Category Archives: Theatre

Abjured Magic: ISC’s Richard III

The highs and lows average to solid in ISC’s Richard III on until the 24th July at Griffith Park.  Impresario David Melville assumes the mantle and a couple of other positions surrounded by an often amazing cast and disturbing electrification.   Director Melissa Chalsma codistills the original and Colley Cibber‘s once-popular adaptation amplifying the action but wisely restoring some of Cibber’s deletions.   Melville forgoes the hump for a limp,  is convincing when raging and scheming, and less-so when sweet-talking and seducing.  Amid the new faces is the welcome return of company veteran Lorenzo Gonzalez  whose own Richard dazzled at Barnsdall Park in 2005.

There’s a lot of ground to cover in the first half, mostly with corpses.  Not short by any means, it feels rushed and it is often a strain to figure out who is doing what to whom and why.  With so much real and implied gore, we wonder if nibs of the Merrie Olde were bound by any laws at all.  Post intermission fares better especially in a superb scene redolent of the Trojan Women in which exhausted ladies of war-ravaged houses contemplate a grisly future.  Bernadette Sullivan, Mary Goodchild,  Aisha Kabia, and Kalean Ung swim this 4×100-m hatred relay brilliantly and it is a good job that it was part of the restoration.   That anchor leg is a pipterino and further marks Ung as one to watch.

ISC is rightly proud of the number of people it reaches through the summer fest.  But, pursuing and serving that metric isn’t free.  The kit grows every season.  2016 features a large lighting rig courtesy of a foundation grant, more microphones, more speakers, a NASA-sized mixing board, ever fancier costumes, and stage fog.  Some of the tech does afford the leeway to cast actors with differing levels of vocal preparation but it grows farther from the no-frills aesthetic the company brought to LA back in 2002 and preserved until the past few seasons.  Most intrusive is the addition of a loud rock band that strikes up  to crush the magic the moment a scene ends.  The Duke of Buckingham pleads with King Richard, “Give me some little breath, some pause, dear lord.”  We know where he’s coming from but we too aren’t requited.  There’s no time to savor the words because a quartet of the play’s supporting cast occasionally supplemented by Melville shred the air with guitar and drum.   To be fair, most of the crowd ate it up.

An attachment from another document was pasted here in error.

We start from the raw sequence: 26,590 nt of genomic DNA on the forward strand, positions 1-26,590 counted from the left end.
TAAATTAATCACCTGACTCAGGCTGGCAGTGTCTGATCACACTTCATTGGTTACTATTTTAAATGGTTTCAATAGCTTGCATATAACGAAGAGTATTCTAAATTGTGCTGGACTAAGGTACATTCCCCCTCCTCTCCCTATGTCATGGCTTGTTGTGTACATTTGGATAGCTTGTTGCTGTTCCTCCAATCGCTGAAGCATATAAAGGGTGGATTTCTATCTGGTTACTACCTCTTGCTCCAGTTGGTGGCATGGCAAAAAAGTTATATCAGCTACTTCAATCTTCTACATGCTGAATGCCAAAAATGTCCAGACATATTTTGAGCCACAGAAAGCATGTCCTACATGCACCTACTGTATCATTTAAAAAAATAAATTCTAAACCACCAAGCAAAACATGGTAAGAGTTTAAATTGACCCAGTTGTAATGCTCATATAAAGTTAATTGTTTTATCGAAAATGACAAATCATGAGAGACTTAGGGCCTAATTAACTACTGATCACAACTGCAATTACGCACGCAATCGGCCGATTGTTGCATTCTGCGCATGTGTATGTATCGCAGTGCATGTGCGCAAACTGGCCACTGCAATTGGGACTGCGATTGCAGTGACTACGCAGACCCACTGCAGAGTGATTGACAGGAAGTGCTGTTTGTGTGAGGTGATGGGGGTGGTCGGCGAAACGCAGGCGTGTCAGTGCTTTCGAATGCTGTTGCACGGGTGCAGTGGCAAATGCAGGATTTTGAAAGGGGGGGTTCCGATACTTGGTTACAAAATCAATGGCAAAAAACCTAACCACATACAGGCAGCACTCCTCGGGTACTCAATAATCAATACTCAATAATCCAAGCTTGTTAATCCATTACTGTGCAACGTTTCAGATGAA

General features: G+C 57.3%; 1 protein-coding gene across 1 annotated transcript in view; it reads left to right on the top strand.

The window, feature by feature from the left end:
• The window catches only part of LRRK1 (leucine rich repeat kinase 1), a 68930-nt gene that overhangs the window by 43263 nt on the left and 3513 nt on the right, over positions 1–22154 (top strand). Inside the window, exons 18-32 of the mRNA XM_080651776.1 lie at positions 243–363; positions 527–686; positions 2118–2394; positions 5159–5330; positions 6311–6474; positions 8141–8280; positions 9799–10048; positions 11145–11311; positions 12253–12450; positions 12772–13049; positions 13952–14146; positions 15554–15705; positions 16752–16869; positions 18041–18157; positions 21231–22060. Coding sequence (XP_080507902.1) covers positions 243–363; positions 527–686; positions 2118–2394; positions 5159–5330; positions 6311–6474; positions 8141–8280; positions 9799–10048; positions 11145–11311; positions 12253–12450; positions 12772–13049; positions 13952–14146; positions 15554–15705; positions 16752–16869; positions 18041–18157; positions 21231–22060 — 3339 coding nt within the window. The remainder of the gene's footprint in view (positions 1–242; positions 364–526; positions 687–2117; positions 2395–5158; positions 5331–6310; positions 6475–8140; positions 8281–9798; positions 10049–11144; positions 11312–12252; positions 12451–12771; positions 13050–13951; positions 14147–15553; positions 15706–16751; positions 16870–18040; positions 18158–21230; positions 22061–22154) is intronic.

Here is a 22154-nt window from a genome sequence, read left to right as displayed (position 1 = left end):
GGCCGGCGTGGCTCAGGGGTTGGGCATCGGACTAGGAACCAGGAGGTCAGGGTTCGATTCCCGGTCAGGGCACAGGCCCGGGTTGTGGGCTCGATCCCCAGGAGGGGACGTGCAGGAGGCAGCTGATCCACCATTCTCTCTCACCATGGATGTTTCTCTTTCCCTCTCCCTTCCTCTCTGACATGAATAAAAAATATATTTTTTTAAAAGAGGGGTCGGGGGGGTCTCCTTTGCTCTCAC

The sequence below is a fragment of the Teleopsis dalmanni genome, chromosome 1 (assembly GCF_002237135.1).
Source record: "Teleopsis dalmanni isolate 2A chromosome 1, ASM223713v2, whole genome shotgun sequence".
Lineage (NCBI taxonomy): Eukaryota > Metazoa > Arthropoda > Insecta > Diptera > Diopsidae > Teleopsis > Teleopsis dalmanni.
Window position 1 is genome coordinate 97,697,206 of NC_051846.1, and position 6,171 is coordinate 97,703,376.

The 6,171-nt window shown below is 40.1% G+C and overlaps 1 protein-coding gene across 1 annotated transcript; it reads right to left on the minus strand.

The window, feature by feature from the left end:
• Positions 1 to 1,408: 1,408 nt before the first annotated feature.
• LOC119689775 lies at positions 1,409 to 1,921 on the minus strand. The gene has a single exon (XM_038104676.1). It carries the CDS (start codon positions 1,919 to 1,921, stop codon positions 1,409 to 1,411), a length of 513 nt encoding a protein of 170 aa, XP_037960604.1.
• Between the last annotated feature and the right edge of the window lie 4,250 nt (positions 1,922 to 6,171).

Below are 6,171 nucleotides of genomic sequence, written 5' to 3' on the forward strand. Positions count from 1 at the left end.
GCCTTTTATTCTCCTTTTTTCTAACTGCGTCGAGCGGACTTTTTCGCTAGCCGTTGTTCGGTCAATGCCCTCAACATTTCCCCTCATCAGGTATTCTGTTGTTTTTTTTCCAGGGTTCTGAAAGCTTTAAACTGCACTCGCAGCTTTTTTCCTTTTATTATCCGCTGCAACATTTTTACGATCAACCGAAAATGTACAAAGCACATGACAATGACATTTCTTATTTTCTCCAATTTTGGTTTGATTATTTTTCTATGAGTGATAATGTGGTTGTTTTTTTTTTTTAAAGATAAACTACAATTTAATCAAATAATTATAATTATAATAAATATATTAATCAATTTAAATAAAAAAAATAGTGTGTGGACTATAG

ISC takes care to survey its audiences and perhaps this is what it has to do to keep people coming to the Old Zoo.  The festival audience could be of the growing belief that silence of any kind is not to be trusted.  Maybe we’ll see two distinct sets of offerings in the future: Old school ISC indoors at its studio and a flash-bang summer season for the Internet generation at Griffith Park.